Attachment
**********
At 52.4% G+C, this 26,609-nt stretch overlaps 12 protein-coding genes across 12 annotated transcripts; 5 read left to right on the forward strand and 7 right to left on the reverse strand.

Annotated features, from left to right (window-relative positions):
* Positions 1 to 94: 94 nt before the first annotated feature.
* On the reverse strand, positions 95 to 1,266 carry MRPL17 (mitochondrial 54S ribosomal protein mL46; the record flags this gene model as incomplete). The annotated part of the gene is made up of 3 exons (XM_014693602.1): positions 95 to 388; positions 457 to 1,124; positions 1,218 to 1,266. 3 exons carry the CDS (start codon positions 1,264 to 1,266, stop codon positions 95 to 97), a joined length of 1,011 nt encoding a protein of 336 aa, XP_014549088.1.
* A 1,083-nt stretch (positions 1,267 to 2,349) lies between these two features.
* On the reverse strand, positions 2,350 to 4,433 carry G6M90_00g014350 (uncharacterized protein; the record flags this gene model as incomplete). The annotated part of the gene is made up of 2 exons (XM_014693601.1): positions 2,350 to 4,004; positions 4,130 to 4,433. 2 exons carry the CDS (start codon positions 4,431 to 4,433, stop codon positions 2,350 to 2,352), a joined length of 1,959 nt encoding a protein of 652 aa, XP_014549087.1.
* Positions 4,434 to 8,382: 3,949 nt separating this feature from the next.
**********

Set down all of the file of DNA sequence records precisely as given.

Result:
At 52.4% G+C, this 26,609-nt stretch overlaps 12 protein-coding genes across 12 annotated transcripts; 5 read left to right on the forward strand and 7 right to left on the reverse strand.

Annotated features, from left to right (window-relative positions):
* Positions 1 to 94: 94 nt before the first annotated feature.
* On the reverse strand, positions 95 to 1,266 carry MRPL17 (mitochondrial 54S ribosomal protein mL46; the record flags this gene model as incomplete). The annotated part of the gene is made up of 3 exons (XM_014693602.1): positions 95 to 388; positions 457 to 1,124; positions 1,218 to 1,266. 3 exons carry the CDS (start codon positions 1,264 to 1,266, stop codon positions 95 to 97), a joined length of 1,011 nt encoding a protein of 336 aa, XP_014549088.1.
* A 1,083-nt stretch (positions 1,267 to 2,349) lies between these two features.
* On the reverse strand, positions 2,350 to 4,433 carry G6M90_00g014350 (uncharacterized protein; the record flags this gene model as incomplete). The annotated part of the gene is made up of 2 exons (XM_014693601.1): positions 2,350 to 4,004; positions 4,130 to 4,433. 2 exons carry the CDS (start codon positions 4,431 to 4,433, stop codon positions 2,350 to 2,352), a joined length of 1,959 nt encoding a protein of 652 aa, XP_014549087.1.
* Positions 4,434 to 8,382: 3,949 nt separating this feature from the next.